Since I’m day four of flu recovery, I’ll make this a quick one….
I’ve talked about the mortality (death) rate of living donors before on this blog, mostly to point out that nobody really knows the true statistics and secondarily, to criticize the transplant industry for constantly minimizing and skewing the numbers to their benefit.
In a recent “see-living-donation-is-safe” piece of propaganda from Johns Hopkins transplant surgeons, this little nugget is buried deep within the Comment section:
“…Reported surgical mortality of approximately 260 per 10,000 cases for nondonor nephrectomy.”
A quick rehash: the transplant industry continues to claim the official mortality/death rate of living donors is 3 per 10,000 or .03%. This (loosely) translates into 1-2 living donor deaths per year*.
3 -> 260. That’s a big honking difference.
Unfortunately this is quite similar to the accepted overall hepatectomy (liver removal) rate of 4% while the living liver donor mortality rate is cited as much lower. It begs the question: why the discrepancy? (or in more cyncial terms: why the lies?)
The transplant industry will claim that since living donors are healthy, their mortality and morbidity (complication) rates will be different (ie lower) than other non-donor nephrectomies or hepatectomies. Certainly, the great majority of folks undergoing either procedure are suffering from some health problem deemed serious enough to warrant surgery while we are not. However, since it is considered unethical to perform surgery or organ removal on an otherwise healthy individual (except in the case of living donation, go figure), there is no way of knowing if there is a statistical difference between how a ‘sick’ person’s body reacts to a surgical procedure in comparison to someone who is healthy. In the interest of true scientific validity, one simply can’t make claims one presupposes to be true without evidence.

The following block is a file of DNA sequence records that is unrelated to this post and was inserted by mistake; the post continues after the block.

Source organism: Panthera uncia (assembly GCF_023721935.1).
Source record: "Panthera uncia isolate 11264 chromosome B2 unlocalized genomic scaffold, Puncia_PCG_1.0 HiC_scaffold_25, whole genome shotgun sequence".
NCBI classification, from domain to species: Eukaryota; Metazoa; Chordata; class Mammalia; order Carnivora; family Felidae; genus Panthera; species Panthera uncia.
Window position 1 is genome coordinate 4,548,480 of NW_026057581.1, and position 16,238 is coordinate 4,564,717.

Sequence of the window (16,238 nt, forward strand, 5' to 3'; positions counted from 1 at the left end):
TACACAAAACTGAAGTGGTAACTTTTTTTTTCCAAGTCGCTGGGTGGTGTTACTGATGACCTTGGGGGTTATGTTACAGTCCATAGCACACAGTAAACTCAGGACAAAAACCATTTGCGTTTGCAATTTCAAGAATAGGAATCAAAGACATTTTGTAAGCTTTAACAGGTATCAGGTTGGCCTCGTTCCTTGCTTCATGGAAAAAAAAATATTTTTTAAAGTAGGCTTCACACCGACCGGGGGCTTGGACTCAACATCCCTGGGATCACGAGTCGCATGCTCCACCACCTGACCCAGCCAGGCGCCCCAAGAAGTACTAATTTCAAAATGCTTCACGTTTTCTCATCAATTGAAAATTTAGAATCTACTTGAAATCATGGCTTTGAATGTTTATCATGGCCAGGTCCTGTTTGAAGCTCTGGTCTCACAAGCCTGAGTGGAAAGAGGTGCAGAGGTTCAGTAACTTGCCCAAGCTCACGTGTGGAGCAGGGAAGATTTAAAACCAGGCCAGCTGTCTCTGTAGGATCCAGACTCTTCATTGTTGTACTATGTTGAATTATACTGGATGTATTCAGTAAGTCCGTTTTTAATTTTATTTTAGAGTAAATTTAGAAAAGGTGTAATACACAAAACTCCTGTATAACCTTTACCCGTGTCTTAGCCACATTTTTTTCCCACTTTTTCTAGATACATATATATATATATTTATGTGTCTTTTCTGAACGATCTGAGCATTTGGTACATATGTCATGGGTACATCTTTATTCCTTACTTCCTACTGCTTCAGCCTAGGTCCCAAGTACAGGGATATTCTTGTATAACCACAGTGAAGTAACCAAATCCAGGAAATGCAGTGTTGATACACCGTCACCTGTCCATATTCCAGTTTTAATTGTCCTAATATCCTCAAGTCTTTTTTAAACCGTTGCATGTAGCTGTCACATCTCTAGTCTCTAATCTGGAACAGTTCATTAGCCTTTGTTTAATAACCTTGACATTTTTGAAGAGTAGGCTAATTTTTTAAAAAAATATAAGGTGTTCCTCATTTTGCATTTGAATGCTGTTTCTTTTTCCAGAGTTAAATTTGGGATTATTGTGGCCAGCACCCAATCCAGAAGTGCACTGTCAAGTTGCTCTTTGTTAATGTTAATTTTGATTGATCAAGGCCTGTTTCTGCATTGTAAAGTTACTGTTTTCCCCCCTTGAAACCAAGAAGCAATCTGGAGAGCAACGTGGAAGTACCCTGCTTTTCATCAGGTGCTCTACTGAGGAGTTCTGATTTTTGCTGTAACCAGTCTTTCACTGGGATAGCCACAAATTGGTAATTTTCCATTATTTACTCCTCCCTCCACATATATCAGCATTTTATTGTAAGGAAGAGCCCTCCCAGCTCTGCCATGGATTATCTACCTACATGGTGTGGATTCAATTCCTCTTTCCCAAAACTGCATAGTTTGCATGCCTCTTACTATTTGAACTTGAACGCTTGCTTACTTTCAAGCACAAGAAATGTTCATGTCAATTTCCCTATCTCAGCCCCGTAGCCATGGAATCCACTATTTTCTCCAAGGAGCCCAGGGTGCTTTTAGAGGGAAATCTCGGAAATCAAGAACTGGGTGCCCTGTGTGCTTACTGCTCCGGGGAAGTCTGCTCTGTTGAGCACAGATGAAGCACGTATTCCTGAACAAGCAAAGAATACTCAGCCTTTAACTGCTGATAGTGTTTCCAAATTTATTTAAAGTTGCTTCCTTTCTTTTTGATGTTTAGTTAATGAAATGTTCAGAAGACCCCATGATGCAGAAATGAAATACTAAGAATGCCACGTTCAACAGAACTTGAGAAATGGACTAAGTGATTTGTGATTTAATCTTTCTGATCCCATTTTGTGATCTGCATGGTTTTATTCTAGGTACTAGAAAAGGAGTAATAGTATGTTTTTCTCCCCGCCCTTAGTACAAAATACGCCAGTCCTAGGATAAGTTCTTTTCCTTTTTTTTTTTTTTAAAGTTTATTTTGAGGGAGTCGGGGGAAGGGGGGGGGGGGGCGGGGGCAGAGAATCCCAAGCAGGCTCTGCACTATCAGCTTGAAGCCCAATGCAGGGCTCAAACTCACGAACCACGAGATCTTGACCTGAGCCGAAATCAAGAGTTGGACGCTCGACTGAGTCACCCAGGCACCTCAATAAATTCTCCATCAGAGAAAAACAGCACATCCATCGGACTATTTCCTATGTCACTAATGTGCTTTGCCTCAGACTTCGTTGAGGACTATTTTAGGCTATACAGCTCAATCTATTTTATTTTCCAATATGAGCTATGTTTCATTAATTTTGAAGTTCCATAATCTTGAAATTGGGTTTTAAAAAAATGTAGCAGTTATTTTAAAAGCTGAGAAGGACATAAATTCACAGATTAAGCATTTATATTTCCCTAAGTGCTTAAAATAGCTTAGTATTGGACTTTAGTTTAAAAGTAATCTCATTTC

But herein lies the great contradiction. If we accept the transplant industry’s theory that living donors are their own population and not comparable to those dreaded ‘sick’ folks, then why have they been so lacksidaisical in collecting data on us? Why have they used us for over fifty years but not bothered to even gather our social security numbers until 1994? For scientific purposes, if nothing else, wouldn’t they want to know everything there is to know about us in order to crow about their success as life-saving surgeons?
Yet they don’t. They’ve actually resisted repeated efforts to implement a national registry (even though they’re quite capable of keeping one for transplant recipients and cardiac patients), and they complain whenever data collection is mandated. Now we find out they know, conclusively, the mortality risk of undergoing a nephrectomy but purposely hide it in order to make living donation sound safer than it really is. Hmmm.
ETA: I’m reading University of Virginia Health System’s document, “living kidney donor agreement of understanding” and they have risk of death listed as 1 in 4000.
3/10,000 – .03%
260/10,000 = 2.6%
1/4000 = .025%
*that would be within a 90 day period following surgery. OPTN’s own data reveals 3.3 lilving donor deaths in the US every year within 6-months of surgery, and 4.4 within the first 12 months.
Segev DL, Muzaale AD, Caffo BS, Mehta SH, Singer AL, Taranto SE, McBride MA, & Montgomery RA (2010). Perioperative mortality and long-term survival following live kidney donation. JAMA : the journal of the American Medical Association, 303 (10), 959-66 PMID: 20215610